Let me know if I'm on the right track.

A027298
01-18-2003, 09:50 PM
Originally posted by WhatEver:
I appologize if I'm totally misunderstanding your intent, but from what I gather now, you want to adjust the near plane according to the closest vertex every frame for some reason.
Exactly, I wanna do that every frame in a if possible very fast way.

Originally posted by WhatEver:
When you set the near clipping plane with glFrustum or glOrtho, it's always relative to the camera position.

Yes thats right, but you get different 'images' when moving the near plane. And for my thing I need it as close as possible to my scene.

[This message has been edited by A027298 (edited 01-18-2003).]

StefanB
01-19-2003, 05:31 AM
You may also consider to use OpenGL's
selection buffer, using only
one 'name' for the entire scene.

The hit record then gives you the min/max
depth value which can be un-projected
to give you the values for the near/far plane.

This requieres an inital guess for the
near/far settings in order to include
all relevant vertices.

See man page for glSelectBuffer.

JustHanging
01-19-2003, 07:33 AM
This wouldn't be for shadow maps by any change, would it? Even perspective shadow maps, I think they require this in practice.

Selection buffer sounds good, especially if you don't have zillions of polygons. Or how about rendering a low-res version and reading the depths from it. Would the error be too big? You could adjust the result a little to compensate the possible error.

-Ilkka

Jan
01-19-2003, 08:17 AM
Originally posted by JustHanging:
Selection buffer sounds good

???

I hope you guys know that selection is ALWAYS performed in software! Selection seems to add some complicated stuff to be done, therefore some guys thought about dropping the selection-mode in OpenGL 2.0.

I have written a Leveleditor, which uses selection. A level with around 10000 vertices takes several seconds (Athlon 1.3, GF 2 Ti) to render and select an object ONCE, so you wonīt be able to use it in realtime applications, 30 times a second.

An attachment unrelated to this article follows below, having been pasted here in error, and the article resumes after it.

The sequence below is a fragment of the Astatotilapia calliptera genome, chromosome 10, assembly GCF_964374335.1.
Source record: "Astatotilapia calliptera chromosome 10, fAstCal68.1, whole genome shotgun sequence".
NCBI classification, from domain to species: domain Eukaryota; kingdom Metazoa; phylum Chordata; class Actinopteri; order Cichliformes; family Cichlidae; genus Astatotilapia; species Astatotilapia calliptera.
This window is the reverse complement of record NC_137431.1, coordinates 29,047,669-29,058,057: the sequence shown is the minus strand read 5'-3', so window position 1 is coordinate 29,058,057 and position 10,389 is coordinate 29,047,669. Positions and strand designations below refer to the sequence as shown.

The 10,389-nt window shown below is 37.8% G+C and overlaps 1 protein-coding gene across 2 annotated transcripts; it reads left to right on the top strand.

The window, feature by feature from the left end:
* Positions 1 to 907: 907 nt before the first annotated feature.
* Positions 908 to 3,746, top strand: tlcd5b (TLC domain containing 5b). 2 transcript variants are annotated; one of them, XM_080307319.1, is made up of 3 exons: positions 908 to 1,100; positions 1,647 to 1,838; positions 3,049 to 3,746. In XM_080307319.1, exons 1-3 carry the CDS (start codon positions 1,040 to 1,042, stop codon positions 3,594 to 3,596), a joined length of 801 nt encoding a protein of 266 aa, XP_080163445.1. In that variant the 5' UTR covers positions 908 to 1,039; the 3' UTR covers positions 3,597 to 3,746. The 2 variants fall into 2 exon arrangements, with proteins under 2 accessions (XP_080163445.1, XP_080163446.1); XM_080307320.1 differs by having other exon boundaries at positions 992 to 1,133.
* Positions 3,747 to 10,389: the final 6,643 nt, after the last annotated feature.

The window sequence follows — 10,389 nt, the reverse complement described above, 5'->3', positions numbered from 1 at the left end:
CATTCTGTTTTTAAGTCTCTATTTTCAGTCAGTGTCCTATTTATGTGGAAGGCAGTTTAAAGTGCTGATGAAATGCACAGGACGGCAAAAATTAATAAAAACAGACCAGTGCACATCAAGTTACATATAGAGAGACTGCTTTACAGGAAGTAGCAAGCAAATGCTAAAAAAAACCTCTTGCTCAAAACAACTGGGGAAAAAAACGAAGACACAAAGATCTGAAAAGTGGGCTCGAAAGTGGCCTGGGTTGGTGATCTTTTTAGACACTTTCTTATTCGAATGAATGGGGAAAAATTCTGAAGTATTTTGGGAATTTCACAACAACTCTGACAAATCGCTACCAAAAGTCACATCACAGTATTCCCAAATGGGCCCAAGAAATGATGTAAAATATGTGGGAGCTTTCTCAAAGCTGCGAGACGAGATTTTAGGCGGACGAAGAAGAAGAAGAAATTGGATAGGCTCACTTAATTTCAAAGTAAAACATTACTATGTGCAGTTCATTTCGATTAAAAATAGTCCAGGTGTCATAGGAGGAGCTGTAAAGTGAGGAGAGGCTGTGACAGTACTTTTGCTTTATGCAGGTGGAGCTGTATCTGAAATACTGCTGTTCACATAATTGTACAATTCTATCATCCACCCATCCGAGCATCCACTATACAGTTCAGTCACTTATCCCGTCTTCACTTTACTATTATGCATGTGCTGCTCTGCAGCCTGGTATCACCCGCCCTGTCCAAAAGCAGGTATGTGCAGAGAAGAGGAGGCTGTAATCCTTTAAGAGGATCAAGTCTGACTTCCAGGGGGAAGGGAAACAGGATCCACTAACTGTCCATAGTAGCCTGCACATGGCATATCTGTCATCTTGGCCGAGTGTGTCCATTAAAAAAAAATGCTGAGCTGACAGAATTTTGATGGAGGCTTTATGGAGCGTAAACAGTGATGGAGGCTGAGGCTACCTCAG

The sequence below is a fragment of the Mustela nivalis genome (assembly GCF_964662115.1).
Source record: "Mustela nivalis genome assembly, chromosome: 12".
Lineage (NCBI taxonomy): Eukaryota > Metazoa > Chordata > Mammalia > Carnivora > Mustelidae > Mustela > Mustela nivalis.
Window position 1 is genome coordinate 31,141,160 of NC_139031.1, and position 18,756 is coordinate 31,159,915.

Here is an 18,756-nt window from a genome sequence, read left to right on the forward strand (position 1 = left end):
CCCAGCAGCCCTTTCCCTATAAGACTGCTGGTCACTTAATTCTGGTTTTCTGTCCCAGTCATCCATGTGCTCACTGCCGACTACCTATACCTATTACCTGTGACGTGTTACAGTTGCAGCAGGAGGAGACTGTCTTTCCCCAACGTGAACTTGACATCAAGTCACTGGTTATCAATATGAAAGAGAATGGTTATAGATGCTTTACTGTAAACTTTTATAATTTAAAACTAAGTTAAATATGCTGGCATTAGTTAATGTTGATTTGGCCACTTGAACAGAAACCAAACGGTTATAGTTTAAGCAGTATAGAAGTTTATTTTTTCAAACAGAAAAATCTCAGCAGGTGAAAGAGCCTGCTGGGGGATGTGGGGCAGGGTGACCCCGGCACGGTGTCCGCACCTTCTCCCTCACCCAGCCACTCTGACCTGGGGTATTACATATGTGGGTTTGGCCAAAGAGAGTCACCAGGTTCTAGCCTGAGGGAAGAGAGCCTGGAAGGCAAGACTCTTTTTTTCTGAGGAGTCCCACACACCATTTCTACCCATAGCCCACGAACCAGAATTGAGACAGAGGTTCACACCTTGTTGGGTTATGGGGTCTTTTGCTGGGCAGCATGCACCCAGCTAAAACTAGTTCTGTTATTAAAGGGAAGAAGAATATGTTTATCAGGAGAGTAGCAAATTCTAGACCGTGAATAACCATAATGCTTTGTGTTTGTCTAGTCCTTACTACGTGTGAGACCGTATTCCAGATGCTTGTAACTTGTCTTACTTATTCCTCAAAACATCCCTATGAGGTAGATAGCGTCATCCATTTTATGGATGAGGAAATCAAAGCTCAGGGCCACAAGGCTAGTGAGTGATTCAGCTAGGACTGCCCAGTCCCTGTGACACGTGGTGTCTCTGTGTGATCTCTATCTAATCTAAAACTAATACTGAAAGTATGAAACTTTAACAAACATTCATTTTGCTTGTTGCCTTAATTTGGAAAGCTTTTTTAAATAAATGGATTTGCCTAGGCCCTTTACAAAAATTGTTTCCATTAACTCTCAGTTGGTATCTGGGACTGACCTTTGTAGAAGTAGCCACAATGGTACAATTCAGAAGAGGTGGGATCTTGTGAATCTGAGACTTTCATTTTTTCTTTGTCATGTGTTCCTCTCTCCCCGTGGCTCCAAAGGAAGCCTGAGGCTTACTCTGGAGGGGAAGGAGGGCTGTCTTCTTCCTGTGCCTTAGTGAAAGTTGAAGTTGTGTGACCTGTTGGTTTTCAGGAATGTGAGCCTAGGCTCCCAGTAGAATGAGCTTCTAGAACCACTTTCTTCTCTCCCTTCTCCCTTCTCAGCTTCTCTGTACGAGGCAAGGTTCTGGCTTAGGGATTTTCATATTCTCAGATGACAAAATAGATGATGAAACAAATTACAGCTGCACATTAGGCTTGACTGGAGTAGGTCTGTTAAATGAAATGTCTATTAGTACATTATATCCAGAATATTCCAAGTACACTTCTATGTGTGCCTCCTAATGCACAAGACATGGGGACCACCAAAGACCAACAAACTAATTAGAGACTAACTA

I think this discussion is quite strange. Why not calculating the relative distance for all objects (without the square-root) and checking which of the closest vertices is inside the view-frustum? I donīt think this should be a problem.

Jan.

JustHanging
01-19-2003, 08:58 AM
You don't do anything with euclidian distance when adjusting near clip plane. You have to know the point nearest to the image plane that fits the screen. It might even not be any of the original vertice, you would have to do the clipping yourself to get it work.

Two ways to get this distance with opengl are selection (or feedback) buffer, and reading back depth buffer. Selection is remarkably faster of these two if there polycount is low. In this application you don't need to push names or stuff like that, so it should be a little faster than your editor.

-Ilkka

A027298
01-19-2003, 07:23 PM
Originally posted by JustHanging:
This wouldn't be for shadow maps by any change, would it?
Yep, something like that.

Currently I am reading back the depth buffer, which is rather slow. Though I render only to a 128x128 window. So I gonna check this Selection buffer thing and compare it with reading back.

knackered
01-19-2003, 11:12 PM
Originally posted by JustHanging:
You don't do anything with euclidian distance when adjusting near clip plane. You have to know the point nearest to the image plane that fits the screen. It might even not be any of the original vertice, you would have to do the clipping yourself to get it work.

Two ways to get this distance with opengl are selection (or feedback) buffer, and reading back depth buffer. Selection is remarkably faster of these two if there polycount is low. In this application you don't need to push names or stuff like that, so it should be a little faster than your editor.

-Ilkka

why clip when clamping the z would do in this case - he only wants the distance.

A027298
01-20-2003, 12:42 AM
Originally posted by knackered:
I think my question wasn't insane...so pretty straightforward.